Posted by: thezedword | October 24, 2008

Mexican ninjas

You know in old cartoons, when a person walks into a room and immediately walks back out wearing something completely different. Like the scene in Anchorman, when Ron Burgundy cleans up good. (It’s some eight minutes into this clip.)

The other night, Stacy and I went to a Mexican restaurant on Cuba Street called The Flying Burrito Brothers, which, I think I remember being told, is owned by a Korean. Having a small fear of heights, my knees wobbled a bit when I walked in and immediately to my left was the basement. When you enter the front door, there’s a kind of bridge that takes you over the dining area below to the host. There was an obvious Mexican/American Southwest influence — plain, Adobe-looking, wood beams, alcohol — and little cubbies dotted the walls, where candles sit dripping wax down to the lower level.

As far as I know, the restaurant has no relation to Gram Parsons.

As far as I know, the restaurant has no relation to Gram Parsons.

When you follow the wax down there for dinner, you’ll notice that if you’re not seated below the bridge, it’s incredible loud. The ceiling is low, the room small, with a strange wall (strange because a table goes through it) dividing the high-ceiling dining area from the low-ceiling area, and loads of tables are crammed in that space. All the surfaces make for lots of echoes and a total improbability that the waitress will hear your voice when you ask for a side of sour cream.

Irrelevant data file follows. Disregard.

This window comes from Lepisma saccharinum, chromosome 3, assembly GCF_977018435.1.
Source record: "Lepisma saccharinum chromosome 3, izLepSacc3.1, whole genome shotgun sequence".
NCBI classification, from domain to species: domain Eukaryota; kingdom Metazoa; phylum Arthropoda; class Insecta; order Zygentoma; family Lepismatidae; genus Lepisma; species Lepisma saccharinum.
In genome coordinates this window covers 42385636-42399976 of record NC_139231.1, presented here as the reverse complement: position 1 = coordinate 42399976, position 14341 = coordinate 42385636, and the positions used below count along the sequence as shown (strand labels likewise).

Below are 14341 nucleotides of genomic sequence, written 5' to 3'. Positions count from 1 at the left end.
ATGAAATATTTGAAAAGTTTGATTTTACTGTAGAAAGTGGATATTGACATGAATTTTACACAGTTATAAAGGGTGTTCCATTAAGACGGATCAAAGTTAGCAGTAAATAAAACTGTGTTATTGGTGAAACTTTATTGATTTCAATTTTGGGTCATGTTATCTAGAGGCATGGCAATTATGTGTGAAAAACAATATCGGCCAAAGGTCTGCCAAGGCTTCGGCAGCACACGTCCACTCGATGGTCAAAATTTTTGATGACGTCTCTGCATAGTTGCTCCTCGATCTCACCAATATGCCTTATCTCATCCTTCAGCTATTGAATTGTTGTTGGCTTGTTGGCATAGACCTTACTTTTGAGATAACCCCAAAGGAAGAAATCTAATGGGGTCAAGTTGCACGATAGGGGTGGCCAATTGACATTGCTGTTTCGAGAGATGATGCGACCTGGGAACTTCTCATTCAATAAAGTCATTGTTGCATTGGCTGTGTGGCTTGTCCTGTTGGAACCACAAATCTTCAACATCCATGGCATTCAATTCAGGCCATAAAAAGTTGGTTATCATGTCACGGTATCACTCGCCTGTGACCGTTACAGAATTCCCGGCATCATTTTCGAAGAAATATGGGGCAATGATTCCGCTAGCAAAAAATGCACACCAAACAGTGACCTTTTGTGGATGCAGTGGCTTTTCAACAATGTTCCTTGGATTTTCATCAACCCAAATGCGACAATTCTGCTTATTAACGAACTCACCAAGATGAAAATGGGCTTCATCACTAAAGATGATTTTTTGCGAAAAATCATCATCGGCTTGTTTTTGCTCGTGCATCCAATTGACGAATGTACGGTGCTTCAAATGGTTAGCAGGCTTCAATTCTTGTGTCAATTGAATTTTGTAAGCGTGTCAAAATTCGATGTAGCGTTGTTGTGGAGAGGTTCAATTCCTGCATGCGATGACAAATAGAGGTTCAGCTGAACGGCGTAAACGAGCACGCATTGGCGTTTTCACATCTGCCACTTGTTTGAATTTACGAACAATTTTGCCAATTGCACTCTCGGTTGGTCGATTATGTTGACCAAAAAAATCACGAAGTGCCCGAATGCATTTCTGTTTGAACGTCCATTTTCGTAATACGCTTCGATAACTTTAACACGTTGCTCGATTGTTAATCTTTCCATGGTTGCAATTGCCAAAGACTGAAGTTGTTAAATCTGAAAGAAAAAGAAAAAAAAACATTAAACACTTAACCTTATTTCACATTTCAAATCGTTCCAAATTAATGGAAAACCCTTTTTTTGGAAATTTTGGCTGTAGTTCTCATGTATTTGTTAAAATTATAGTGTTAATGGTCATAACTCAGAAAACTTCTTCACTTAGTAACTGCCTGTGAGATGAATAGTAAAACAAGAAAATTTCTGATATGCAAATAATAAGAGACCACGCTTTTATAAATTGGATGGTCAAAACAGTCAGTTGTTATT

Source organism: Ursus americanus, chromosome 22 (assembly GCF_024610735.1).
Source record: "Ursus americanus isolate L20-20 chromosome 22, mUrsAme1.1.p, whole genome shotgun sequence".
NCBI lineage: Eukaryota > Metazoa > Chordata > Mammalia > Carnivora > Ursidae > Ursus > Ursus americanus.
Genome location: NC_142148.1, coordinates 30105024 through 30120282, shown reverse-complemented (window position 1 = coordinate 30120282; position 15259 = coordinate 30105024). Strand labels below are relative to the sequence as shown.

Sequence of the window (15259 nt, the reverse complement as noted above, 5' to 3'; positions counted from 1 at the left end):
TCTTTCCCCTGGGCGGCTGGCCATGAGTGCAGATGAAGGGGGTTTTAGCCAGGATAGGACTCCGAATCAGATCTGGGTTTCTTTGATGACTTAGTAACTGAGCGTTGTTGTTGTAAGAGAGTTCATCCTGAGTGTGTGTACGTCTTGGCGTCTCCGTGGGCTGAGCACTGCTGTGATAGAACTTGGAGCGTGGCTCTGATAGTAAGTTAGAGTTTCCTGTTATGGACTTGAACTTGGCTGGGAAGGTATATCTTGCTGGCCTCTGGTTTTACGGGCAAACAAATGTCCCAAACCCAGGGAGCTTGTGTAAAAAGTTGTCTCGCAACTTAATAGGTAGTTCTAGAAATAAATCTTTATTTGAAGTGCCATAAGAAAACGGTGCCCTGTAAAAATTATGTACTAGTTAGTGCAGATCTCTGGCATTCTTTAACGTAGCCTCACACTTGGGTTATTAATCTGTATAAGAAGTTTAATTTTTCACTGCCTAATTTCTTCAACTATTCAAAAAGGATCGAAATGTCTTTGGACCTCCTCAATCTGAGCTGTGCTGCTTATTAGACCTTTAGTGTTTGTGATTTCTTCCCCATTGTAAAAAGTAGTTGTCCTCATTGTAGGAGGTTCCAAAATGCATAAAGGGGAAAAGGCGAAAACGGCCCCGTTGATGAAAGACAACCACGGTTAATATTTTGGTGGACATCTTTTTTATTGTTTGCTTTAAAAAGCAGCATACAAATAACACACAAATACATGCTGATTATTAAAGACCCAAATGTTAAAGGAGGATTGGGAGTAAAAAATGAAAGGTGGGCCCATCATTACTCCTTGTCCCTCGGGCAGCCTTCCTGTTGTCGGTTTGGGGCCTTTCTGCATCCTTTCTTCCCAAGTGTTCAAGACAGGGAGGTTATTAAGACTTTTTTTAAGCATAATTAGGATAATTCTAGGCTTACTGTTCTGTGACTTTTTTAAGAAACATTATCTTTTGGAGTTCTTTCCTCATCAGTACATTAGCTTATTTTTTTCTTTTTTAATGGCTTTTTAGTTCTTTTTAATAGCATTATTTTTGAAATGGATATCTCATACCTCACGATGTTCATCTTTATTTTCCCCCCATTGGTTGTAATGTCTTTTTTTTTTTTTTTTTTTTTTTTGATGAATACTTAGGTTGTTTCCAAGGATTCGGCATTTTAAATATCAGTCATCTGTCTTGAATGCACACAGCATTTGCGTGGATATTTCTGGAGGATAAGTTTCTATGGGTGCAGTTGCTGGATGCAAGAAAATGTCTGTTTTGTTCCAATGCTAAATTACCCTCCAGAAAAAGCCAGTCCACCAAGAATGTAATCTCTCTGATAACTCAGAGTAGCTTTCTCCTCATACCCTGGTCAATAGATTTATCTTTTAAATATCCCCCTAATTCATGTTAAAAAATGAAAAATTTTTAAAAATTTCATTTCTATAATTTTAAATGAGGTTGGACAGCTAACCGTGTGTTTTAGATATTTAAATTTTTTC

But they make up for all this after you place your order. As soon as our cranky South American waitress walked away with our order, she almost immediately walked back into the dining area with our meal. It was like they have some Mexican Jedi ability to know your order before you even sit at the table, then they prepare it to your impending specifications. That or they’re just a high-class McDonald’s and they have every item on their menu cooked and ready-to-order, except they’re faster than the Golden Arches and the meat plate for your fajitas is still scalding hot when it’s brought to your table.

That cranky waitress could take a lesson from the servers at the Mr. Bun’s on Courtenay Place, our favorite breakfast joint. Though not as quick as the Flying Burrito Brothers, when the nice Asian lady brought us our fresh-squeezed O.J. this morning, she thanked us for serving us. “Orange juice? Thank you!” And they don’t even expect tips; that’s not part of the dining culture here. Now, that’s service.

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